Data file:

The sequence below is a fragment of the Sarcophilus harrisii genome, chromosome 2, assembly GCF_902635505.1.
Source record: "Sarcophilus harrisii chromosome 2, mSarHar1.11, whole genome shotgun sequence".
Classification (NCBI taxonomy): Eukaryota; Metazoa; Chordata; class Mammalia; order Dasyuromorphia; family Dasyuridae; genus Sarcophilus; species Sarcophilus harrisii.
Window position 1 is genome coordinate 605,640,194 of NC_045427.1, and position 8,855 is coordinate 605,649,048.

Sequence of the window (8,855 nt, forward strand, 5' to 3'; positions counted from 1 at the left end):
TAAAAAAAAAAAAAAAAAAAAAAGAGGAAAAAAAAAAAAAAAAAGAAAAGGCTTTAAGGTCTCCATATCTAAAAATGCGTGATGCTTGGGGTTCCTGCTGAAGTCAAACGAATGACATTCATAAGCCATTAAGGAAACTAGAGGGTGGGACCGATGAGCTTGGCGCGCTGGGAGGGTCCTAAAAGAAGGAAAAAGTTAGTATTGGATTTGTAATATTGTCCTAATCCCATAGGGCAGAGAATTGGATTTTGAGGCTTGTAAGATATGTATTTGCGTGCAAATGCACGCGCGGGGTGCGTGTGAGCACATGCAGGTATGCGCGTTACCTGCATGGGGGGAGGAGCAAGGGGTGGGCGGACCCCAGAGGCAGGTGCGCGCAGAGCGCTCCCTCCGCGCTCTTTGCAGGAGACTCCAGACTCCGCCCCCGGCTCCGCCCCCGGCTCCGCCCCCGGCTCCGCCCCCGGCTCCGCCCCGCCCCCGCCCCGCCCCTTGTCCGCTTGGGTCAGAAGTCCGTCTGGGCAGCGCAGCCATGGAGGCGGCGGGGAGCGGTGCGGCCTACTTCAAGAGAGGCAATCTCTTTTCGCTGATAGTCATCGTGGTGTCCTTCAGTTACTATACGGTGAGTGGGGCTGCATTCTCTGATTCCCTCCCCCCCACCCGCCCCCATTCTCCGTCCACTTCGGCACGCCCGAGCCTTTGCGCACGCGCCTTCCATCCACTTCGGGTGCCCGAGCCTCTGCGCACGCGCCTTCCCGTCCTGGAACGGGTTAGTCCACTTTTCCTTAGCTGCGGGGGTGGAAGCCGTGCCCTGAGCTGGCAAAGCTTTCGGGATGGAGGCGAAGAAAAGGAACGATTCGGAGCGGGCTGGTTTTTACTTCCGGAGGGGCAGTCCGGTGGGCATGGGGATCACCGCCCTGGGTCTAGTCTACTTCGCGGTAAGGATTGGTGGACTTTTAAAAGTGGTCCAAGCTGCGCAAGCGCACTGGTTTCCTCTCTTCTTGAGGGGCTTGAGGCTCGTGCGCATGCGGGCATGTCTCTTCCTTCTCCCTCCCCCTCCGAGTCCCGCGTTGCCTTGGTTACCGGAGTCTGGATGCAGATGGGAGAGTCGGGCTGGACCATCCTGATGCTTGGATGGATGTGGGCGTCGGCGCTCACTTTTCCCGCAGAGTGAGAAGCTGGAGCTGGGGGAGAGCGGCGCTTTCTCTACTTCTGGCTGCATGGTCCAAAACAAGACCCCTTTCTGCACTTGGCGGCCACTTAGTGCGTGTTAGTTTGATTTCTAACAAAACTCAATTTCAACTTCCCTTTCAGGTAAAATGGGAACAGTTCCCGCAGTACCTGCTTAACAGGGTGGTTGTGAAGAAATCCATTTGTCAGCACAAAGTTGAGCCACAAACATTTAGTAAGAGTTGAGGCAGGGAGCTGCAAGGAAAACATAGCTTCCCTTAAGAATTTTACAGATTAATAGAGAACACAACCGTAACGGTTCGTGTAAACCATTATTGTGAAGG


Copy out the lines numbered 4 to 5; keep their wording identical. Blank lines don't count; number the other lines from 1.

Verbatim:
Window position 1 is genome coordinate 605,640,194 of NC_045427.1, and position 8,855 is coordinate 605,649,048.

Sequence of the window (8,855 nt, forward strand, 5' to 3'; positions counted from 1 at the left end):